Methods: We retrospectively analyzed 657 patients with advanced gastric cancer who received first-line chemotherapy. Baseline patient characteristics and treatment results were compared between Eastern Cooperative Oncology Group performance status (PS) 0-1 and PS 2 patients. Results: Prior to beginning first-line chemotherapy, 513, 112, and 32 patients were PS 0-1, PS 2, and PS 3-4, respectively. Patients with massive ascites (42% vs. 3%; P<.001) or inability to eat (39% vs. 4%; P<.001) were more likely to be PS 2 than PS 0-1. Significantly fewer PS 2 patients received first-line chemotherapy regimens containing oral agents (40% vs. 77%; P <.001) or combination chemotherapy (19% vs. 40%; P<.001) compared to PS 0-1 patients. Median survival time was significantly shorter in PS 2 patients (5.8 vs. 13.9 months; P<.001). Multivariate survival analysis revealed that use of oral agents was associated with a better prognosis in PS 0-1 patients (hazard ratio [HR] 0.76, 95% confidence interval [CI] 0.59-0.97, P =.03), while it was associated with poorer survival in PS 2 patients (HR 1.52, 95% CI 1.0-2.3, P =.046). Conclusion: Advanced gastric cancer patients with PS 2 not only had a poorer prognosis but also differed in several baseline characteristics com -pared to PS 0-1 patients. These results indicate that additional clinical trials that specifically target gastric cancer patients with PS 2 may be required to evaluate optimal treatment regimens for this patient population.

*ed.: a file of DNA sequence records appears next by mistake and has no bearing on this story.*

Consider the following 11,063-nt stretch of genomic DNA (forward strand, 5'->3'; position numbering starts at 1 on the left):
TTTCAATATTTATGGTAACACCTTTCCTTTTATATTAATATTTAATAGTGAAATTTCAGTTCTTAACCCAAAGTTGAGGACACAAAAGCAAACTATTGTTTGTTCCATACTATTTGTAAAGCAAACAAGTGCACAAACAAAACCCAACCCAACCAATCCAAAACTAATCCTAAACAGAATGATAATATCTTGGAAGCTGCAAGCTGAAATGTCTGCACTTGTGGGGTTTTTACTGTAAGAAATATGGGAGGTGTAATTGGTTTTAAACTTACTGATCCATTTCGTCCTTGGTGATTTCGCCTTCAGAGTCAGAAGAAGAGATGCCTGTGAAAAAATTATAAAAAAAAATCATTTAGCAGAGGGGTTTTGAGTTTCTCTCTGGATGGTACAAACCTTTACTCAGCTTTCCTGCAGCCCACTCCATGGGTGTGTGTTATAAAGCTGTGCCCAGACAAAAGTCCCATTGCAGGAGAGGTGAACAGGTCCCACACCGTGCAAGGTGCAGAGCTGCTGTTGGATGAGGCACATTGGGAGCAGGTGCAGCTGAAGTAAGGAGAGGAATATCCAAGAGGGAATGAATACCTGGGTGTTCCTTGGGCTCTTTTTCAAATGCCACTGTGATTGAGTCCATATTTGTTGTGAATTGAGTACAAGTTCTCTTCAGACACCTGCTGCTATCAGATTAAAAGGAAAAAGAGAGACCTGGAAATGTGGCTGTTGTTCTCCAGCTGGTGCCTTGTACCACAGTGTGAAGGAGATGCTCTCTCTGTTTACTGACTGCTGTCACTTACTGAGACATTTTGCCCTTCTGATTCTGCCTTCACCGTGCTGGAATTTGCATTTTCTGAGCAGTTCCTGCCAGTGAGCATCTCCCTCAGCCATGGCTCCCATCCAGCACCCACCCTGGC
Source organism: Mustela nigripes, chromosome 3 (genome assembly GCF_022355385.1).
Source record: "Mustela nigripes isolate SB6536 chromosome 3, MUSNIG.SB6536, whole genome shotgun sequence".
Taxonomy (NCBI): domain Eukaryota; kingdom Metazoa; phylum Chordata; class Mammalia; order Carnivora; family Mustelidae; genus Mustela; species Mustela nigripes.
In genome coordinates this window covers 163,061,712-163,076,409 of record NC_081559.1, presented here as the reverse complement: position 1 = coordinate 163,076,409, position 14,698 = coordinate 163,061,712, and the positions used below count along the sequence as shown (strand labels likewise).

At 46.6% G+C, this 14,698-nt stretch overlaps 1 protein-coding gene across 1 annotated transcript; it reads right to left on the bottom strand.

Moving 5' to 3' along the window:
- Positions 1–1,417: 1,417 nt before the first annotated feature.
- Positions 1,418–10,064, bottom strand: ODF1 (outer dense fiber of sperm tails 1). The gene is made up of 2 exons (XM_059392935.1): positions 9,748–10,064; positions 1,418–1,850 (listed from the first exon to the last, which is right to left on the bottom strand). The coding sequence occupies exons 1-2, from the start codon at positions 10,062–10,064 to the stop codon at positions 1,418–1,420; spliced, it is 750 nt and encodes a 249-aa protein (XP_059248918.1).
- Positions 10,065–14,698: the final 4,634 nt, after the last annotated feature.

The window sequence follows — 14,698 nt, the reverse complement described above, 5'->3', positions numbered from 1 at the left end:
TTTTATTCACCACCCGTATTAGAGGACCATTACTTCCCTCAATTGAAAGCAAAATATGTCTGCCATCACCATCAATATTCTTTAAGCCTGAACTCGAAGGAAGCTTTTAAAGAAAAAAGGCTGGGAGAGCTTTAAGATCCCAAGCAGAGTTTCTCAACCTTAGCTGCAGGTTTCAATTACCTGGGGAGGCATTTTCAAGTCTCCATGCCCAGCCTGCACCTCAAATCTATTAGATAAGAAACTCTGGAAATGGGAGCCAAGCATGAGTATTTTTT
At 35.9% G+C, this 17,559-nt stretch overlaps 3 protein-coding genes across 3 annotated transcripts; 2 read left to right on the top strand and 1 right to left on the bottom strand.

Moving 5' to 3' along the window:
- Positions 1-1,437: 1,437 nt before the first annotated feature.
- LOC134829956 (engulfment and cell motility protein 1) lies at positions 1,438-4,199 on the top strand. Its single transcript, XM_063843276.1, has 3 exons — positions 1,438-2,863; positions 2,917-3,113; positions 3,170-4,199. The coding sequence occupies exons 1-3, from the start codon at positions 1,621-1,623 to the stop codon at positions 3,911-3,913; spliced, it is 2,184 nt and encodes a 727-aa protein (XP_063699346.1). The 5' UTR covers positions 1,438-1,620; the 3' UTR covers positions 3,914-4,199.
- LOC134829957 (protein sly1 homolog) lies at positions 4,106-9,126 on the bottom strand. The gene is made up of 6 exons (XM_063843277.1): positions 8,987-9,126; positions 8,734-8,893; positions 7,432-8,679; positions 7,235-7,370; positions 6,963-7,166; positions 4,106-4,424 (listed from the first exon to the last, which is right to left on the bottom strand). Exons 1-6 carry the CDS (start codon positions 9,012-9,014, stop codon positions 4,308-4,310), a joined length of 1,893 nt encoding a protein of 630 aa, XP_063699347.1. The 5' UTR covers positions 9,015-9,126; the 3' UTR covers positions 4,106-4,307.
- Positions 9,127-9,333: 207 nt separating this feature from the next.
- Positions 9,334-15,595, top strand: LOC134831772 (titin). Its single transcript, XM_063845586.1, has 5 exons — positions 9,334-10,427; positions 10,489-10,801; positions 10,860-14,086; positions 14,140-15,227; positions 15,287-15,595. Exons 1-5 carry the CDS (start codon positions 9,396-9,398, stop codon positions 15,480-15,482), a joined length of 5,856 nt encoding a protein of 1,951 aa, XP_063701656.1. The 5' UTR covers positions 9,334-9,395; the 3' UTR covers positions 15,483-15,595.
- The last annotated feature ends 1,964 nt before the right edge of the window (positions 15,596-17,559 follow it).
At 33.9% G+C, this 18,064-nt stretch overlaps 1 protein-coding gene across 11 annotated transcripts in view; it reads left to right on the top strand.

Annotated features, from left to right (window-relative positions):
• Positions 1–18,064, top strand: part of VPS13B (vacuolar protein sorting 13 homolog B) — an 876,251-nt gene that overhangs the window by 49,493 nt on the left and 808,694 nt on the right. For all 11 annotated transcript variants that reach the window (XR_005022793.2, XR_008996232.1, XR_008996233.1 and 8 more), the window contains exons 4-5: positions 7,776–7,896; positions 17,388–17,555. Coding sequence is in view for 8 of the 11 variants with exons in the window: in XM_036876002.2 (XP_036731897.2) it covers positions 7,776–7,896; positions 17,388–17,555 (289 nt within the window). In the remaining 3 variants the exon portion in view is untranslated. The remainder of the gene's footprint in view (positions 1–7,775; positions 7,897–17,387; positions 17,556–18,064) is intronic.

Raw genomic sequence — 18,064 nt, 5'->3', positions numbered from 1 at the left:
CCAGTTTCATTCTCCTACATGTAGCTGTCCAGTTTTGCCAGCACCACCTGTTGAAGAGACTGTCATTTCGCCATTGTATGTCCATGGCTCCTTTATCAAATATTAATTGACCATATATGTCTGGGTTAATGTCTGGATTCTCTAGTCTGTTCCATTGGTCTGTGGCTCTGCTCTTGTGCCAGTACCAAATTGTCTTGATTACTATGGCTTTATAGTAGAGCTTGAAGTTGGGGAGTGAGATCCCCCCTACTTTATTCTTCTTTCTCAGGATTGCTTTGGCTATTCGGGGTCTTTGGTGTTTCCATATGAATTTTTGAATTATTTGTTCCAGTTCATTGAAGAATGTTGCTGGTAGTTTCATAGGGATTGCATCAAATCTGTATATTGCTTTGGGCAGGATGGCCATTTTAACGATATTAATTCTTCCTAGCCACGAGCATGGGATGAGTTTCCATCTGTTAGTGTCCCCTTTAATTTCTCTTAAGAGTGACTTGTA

|Number of pages||5|
|Journal||Gastrointestinal Cancer Research|
|Publication status||Published - 01-11-2010|
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